Patient-Oriented Evidence That Matters
Benefits and Harms for Low-Dose Aspirin in Patients with Diabetes Mellitus
Am Fam Physician. 2019 Jun 1;99(11):718.
Related Editorial: Rethinking Aspirin for the Primary Prevention of Cardiovascular Disease
What are the benefits and harms of low-dose aspirin in adults with diabetes mellitus?
The 7,740 patients who took low-dose aspirin experienced 51 fewer vascular deaths, nonfatal myocardial infarctions (MIs), or nonfatal ischemic strokes; 29 fewer transient ischemic attacks (TIAs); and 44 fewer revascularizations than patients who took placebo over a mean of 7.4 years. This is balanced by an additional 69 major bleeding episodes during that period, with no effect on vascular or all-cause deaths, and no difference in the incidence of cancer. (Level of Evidence = 1b)
This British study recruited adults 40 years and older with diabetes, no known cardiovascular disease, no contraindications to aspirin, and no major comorbidity that would keep them from participating in the study for at least five years. After a placebo run-in period to assure adherence, 15,480 participants were randomized to receive aspirin 100 mg once daily or matching placebo. They were also randomized to receive an omega-3 fatty acid capsule or placebo; those results are reported separately. The groups were balanced at the start of the study: the patients had a mean age of 63 years, 63% were men, and 96% were white. Almost all (94%) had type 2 diabetes. A validated risk score determined that approximately 40% of participants were at low risk of vascular events (less than 5% at five years), 40% had a five-year risk of 5% to 10%, and the remainder were at high risk. Because the trial was ongoing, the authors added TIA to the original primary composite efficacy outcome of vascular death, nonfatal MI, or nonfatal stroke (excluding intracranial hemorrhage). The primary safety outcome was a composite of intracranial hemorrhage, intraocular hemorrhage that threatens sight, gastrointestinal bleeding, or any other serious bleeding event. After a mean follow-up of 7.4 years, 99% of patients had complete follow-up data, with outcomes adjudicated for more than 90% by a committee masked to treatment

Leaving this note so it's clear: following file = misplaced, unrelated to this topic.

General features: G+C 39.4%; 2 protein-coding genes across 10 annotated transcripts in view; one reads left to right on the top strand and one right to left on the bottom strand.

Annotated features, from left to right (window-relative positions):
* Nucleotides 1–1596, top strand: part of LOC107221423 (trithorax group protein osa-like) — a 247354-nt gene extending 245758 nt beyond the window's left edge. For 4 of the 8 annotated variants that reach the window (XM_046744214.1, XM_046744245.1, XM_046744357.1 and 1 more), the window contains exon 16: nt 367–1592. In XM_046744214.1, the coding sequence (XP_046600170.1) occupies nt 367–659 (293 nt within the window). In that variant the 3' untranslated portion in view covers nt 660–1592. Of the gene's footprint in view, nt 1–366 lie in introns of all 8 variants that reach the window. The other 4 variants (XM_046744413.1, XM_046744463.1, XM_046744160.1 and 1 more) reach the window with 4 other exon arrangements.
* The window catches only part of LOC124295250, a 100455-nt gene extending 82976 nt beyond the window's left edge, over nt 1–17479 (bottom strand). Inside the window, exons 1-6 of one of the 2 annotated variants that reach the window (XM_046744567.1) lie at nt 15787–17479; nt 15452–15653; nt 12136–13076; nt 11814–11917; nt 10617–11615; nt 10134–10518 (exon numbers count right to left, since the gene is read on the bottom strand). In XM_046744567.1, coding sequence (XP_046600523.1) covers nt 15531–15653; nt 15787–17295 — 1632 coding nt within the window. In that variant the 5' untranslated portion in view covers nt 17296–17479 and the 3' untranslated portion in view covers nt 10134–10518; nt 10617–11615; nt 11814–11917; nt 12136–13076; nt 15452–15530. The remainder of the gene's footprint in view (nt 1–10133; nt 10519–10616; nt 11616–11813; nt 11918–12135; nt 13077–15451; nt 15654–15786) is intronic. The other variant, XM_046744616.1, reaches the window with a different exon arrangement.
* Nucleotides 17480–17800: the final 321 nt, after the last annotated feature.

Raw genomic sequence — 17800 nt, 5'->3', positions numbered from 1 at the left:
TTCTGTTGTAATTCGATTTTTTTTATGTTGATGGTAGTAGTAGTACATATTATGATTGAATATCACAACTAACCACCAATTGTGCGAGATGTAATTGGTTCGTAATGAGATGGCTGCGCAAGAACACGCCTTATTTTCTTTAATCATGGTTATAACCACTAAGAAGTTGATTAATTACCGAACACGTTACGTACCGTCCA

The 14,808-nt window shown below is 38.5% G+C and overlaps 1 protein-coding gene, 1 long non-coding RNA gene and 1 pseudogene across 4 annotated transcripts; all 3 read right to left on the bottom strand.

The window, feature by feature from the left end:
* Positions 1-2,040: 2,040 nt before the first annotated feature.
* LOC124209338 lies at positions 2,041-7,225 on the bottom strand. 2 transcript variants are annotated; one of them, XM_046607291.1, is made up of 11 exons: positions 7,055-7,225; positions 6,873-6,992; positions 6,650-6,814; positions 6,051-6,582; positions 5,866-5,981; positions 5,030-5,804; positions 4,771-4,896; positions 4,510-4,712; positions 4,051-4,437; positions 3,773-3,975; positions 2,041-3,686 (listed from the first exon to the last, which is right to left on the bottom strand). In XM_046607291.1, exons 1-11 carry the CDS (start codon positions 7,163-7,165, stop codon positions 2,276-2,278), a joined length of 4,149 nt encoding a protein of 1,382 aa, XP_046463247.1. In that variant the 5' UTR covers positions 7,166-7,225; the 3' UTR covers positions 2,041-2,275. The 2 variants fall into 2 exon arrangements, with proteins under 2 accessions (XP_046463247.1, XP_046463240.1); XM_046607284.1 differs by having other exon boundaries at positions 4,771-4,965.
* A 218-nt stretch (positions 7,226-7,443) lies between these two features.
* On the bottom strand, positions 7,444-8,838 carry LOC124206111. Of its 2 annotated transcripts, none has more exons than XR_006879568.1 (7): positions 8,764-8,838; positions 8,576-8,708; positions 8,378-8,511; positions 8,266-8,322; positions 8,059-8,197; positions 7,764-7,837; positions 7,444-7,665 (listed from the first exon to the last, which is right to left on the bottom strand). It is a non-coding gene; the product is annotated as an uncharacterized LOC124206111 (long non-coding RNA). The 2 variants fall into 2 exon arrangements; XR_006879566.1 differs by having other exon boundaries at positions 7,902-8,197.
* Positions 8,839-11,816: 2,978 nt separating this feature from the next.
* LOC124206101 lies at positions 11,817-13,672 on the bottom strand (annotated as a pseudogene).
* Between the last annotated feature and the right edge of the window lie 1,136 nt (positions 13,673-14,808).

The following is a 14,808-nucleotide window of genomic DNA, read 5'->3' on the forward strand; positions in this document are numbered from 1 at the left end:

Editor's Note: Dr. Ebell is Deputy Editor for Evidence-Based Medicine for AFP and cofounder and Editor-in-Chief of Essential Evidence Plus, published by Wiley-Blackwell.
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